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I turn anti-LGBTQ+ comments I get into poetry, creating beauty from ugliness

Nonbinary Poet Sarah Kate Smigiel enby transgender
Courtesy Author

Nonbinary influencer Sarah Kate Smigiel writes about their gender journey and building a community with art born out of hate.

A few days before my top surgery, I wrote myself a letter to read back during the tough moments of recovery. The letter consisted of affirmations – reminders of my own worth and validity – and it served as an act of love to myself during a time that others had questioned or even derided

At this time, I was 24 years old and very fresh to the gender expansive community. I knew of binary trans folks, but saw no representation of nonbinary folks anywhere. I hadn’t yet told anyone outside of my immediate circle that I was nonbinary or that I was getting top surgery to affirm my gender because I didn’t yet have the language to advocate for myself. Being from a small rural town, I had seen so much discourse in my community, the media at large, and online about trans folks throughout my life. I also happened to grow up with a dad who was a state delegate for the Republican Party, giving me a unique peek into the inner workings of the creation and enactment of policies that went against my very being.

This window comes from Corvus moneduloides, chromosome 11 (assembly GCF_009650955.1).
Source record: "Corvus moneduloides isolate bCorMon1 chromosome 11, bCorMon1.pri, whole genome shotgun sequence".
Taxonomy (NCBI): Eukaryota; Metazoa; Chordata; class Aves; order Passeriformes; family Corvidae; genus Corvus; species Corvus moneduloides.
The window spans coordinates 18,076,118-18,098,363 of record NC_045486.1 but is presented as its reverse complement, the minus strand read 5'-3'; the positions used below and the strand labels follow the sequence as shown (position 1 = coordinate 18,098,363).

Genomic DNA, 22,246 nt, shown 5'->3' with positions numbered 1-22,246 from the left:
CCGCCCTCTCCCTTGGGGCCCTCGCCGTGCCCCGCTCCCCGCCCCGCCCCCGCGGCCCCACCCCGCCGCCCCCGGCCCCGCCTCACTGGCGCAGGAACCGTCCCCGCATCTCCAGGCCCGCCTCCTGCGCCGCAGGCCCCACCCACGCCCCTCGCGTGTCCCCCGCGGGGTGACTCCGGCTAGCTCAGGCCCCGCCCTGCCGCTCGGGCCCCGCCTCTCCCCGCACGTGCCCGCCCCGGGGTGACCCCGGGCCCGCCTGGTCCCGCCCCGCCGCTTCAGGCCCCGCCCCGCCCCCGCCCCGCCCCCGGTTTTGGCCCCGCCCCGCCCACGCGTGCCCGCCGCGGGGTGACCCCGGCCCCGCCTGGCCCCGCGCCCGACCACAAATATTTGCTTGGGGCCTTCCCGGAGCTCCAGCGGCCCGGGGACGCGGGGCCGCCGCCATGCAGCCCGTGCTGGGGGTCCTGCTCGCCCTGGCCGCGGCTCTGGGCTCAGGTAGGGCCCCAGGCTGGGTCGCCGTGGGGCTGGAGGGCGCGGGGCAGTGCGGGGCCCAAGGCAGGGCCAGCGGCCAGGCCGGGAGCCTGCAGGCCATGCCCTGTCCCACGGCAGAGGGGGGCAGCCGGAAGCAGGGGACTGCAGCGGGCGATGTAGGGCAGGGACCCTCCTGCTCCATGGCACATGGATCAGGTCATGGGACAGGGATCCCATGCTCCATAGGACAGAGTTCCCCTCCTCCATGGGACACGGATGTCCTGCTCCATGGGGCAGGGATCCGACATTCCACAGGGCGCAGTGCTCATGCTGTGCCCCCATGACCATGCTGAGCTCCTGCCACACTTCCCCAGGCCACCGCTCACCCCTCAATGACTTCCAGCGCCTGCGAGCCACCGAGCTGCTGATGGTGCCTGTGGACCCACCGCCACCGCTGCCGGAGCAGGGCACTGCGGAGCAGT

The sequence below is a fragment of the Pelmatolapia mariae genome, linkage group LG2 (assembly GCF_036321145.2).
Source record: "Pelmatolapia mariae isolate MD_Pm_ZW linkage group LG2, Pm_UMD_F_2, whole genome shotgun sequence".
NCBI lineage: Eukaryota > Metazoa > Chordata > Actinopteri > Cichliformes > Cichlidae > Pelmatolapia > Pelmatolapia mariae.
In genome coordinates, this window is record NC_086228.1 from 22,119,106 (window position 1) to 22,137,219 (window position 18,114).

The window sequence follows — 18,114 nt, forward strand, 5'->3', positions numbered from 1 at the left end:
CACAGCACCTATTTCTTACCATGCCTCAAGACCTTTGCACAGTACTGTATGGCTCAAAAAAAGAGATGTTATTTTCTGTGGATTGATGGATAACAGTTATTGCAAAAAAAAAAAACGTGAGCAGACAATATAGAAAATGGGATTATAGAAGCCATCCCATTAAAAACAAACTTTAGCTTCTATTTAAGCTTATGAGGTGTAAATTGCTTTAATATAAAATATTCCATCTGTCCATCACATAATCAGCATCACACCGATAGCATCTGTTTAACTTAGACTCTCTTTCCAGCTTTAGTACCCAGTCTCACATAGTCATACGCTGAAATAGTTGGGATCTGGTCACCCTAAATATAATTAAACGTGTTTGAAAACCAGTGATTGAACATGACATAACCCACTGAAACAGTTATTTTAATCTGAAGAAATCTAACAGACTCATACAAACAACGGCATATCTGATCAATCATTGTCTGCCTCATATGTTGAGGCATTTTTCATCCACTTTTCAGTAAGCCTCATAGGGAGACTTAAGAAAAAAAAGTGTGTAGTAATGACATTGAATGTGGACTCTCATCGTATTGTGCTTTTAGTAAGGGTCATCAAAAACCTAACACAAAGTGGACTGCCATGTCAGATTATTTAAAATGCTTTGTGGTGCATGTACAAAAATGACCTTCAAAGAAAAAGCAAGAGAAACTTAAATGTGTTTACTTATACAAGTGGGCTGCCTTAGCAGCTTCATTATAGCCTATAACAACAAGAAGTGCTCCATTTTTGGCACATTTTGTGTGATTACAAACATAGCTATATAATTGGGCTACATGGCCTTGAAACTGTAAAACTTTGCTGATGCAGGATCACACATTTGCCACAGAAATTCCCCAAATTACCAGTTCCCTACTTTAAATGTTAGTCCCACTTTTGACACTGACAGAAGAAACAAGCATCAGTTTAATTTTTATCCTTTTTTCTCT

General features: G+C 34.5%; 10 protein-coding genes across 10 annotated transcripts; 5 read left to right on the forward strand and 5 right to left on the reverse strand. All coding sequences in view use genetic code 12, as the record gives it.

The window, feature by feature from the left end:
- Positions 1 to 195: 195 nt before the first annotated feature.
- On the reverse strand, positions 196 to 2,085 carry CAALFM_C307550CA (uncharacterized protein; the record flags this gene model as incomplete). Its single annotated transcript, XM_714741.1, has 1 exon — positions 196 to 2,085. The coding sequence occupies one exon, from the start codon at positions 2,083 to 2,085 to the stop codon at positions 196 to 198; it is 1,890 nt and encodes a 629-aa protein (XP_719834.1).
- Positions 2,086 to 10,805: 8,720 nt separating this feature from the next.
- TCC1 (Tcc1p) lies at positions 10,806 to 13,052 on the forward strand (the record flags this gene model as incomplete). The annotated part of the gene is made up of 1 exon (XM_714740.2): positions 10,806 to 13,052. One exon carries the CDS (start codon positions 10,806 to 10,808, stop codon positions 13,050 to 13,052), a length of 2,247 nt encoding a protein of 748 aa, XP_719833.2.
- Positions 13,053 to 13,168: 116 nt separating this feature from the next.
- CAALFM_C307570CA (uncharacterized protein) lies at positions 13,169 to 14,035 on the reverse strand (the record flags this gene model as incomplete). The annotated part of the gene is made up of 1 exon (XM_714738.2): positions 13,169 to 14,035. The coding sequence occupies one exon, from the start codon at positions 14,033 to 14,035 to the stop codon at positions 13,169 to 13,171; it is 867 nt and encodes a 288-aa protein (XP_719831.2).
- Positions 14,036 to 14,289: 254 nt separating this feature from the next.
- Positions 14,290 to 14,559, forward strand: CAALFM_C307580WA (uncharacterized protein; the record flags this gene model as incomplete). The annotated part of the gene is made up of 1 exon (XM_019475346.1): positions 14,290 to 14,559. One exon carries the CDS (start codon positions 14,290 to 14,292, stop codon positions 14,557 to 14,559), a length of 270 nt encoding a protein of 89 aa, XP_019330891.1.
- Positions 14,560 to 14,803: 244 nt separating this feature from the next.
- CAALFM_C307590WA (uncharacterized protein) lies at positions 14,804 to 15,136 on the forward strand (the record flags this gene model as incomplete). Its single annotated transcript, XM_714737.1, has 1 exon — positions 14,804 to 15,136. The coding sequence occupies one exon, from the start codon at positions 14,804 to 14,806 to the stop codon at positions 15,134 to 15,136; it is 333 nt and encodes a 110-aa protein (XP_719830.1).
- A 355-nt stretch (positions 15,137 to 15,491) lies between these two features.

I had told myself up to this point that my gender-affirming surgery would be quiet and that I would keep small throughout the process, as to not make waves.

This all changed the moment I woke up from my surgery and felt the wonder of existing in a vessel that could carry my gender comfortably for the first time.

Nonbinary Poet Sarah Kate Smigiel enby transgender top surgery flowersCourtesy Author